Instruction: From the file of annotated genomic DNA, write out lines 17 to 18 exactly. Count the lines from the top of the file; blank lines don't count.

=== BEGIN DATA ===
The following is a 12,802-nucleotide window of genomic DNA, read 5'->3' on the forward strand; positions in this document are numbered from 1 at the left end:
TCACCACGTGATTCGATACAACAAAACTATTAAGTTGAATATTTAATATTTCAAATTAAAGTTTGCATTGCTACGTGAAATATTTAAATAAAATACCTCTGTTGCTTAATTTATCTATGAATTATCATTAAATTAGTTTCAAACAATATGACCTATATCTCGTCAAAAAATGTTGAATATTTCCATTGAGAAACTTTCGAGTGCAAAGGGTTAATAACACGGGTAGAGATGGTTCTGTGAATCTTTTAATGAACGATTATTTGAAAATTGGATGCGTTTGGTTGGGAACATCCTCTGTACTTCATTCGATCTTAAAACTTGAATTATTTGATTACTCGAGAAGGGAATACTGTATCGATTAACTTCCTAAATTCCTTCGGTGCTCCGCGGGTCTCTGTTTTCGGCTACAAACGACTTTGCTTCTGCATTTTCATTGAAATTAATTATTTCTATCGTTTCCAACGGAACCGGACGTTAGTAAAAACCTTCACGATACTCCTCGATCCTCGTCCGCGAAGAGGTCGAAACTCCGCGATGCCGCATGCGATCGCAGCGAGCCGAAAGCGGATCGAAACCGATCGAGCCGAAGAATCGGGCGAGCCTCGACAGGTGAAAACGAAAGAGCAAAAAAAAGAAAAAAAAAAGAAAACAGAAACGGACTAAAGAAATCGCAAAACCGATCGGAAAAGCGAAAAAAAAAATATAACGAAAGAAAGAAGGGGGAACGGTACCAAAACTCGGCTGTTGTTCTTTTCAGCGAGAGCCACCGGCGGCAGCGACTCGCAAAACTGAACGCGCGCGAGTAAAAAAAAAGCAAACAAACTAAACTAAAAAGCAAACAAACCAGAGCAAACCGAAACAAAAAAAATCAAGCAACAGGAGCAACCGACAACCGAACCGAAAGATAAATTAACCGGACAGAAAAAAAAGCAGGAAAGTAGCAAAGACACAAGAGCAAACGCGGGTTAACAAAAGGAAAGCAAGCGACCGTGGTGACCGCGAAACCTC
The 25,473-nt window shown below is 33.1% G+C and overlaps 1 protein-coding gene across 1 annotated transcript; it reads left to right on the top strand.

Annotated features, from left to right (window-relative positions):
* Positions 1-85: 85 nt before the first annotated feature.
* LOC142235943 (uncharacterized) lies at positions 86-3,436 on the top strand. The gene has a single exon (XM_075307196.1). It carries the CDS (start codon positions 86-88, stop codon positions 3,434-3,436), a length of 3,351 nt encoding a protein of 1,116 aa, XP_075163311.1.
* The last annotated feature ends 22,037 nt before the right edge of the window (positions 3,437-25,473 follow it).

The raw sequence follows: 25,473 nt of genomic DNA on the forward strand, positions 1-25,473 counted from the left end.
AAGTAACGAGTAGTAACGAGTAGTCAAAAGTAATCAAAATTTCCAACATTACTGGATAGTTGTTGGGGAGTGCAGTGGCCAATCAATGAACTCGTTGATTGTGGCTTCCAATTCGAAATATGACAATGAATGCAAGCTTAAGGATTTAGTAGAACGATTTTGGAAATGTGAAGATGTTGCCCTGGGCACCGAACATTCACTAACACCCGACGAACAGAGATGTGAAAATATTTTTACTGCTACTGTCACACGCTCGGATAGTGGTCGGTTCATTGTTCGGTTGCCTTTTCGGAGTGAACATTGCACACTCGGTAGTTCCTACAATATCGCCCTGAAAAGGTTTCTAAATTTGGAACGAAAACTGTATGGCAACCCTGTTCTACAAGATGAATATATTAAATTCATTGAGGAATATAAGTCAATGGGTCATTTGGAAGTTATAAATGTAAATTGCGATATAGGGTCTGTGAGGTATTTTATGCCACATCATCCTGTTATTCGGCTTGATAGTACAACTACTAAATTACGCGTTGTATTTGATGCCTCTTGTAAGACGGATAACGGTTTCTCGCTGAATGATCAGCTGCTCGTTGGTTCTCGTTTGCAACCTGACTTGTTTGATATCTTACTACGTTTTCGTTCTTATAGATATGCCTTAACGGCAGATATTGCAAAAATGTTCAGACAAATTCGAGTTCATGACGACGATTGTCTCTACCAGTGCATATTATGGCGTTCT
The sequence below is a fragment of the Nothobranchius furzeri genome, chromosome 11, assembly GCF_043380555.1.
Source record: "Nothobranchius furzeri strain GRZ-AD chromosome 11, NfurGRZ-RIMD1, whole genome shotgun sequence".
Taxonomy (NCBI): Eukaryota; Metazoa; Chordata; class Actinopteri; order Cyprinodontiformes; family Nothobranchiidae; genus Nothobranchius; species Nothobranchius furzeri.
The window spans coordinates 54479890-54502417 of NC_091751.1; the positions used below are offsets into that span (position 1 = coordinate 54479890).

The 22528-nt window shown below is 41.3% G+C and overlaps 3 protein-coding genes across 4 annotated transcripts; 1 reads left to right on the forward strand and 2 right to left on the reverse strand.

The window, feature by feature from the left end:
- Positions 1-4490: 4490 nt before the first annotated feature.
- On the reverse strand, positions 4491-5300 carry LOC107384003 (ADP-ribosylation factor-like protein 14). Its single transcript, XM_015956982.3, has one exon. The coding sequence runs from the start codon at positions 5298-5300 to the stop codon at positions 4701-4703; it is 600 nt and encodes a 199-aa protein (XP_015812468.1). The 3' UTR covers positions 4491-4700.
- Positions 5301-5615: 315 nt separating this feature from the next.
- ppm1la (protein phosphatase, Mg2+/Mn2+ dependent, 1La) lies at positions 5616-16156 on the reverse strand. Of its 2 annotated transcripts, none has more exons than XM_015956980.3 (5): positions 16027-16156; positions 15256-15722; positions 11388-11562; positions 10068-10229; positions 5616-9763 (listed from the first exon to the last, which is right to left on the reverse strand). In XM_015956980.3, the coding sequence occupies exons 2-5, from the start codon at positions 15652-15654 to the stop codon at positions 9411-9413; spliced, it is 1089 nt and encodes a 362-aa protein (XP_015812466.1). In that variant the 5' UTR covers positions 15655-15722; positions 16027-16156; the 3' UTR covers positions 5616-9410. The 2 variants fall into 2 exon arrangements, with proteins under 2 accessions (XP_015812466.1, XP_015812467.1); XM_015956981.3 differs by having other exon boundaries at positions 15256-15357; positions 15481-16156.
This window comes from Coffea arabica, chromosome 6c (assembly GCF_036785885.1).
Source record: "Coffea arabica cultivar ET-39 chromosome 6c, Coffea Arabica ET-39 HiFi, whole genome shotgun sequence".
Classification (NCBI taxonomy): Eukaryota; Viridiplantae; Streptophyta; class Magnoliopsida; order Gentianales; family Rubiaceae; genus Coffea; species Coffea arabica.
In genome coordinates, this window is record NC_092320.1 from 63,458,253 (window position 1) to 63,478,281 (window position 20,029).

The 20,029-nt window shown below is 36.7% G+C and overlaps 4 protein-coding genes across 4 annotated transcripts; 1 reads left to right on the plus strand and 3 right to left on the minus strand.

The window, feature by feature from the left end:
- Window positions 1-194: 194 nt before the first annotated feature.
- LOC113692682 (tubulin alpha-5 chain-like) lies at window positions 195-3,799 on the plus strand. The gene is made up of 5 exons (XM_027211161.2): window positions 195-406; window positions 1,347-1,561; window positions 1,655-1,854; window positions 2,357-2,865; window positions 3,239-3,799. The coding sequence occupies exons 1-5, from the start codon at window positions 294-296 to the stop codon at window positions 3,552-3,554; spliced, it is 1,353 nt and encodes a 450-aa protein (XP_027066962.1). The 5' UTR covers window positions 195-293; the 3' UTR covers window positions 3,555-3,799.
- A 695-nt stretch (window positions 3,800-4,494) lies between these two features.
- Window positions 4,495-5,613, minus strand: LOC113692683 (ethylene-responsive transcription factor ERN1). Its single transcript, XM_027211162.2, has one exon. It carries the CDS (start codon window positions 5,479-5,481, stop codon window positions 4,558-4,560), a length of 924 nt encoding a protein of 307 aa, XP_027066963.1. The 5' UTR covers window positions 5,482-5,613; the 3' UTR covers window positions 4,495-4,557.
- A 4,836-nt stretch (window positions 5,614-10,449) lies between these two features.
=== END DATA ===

- On the reverse strand, positions 4491-5300 carry LOC107384003 (ADP-ribosylation factor-like protein 14). Its single transcript, XM_015956982.3, has one exon. The coding sequence runs from the start codon at positions 5298-5300 to the stop codon at positions 4701-4703; it is 600 nt and encodes a 199-aa protein (XP_015812468.1). The 3' UTR covers positions 4491-4700.
- Positions 5301-5615: 315 nt separating this feature from the next.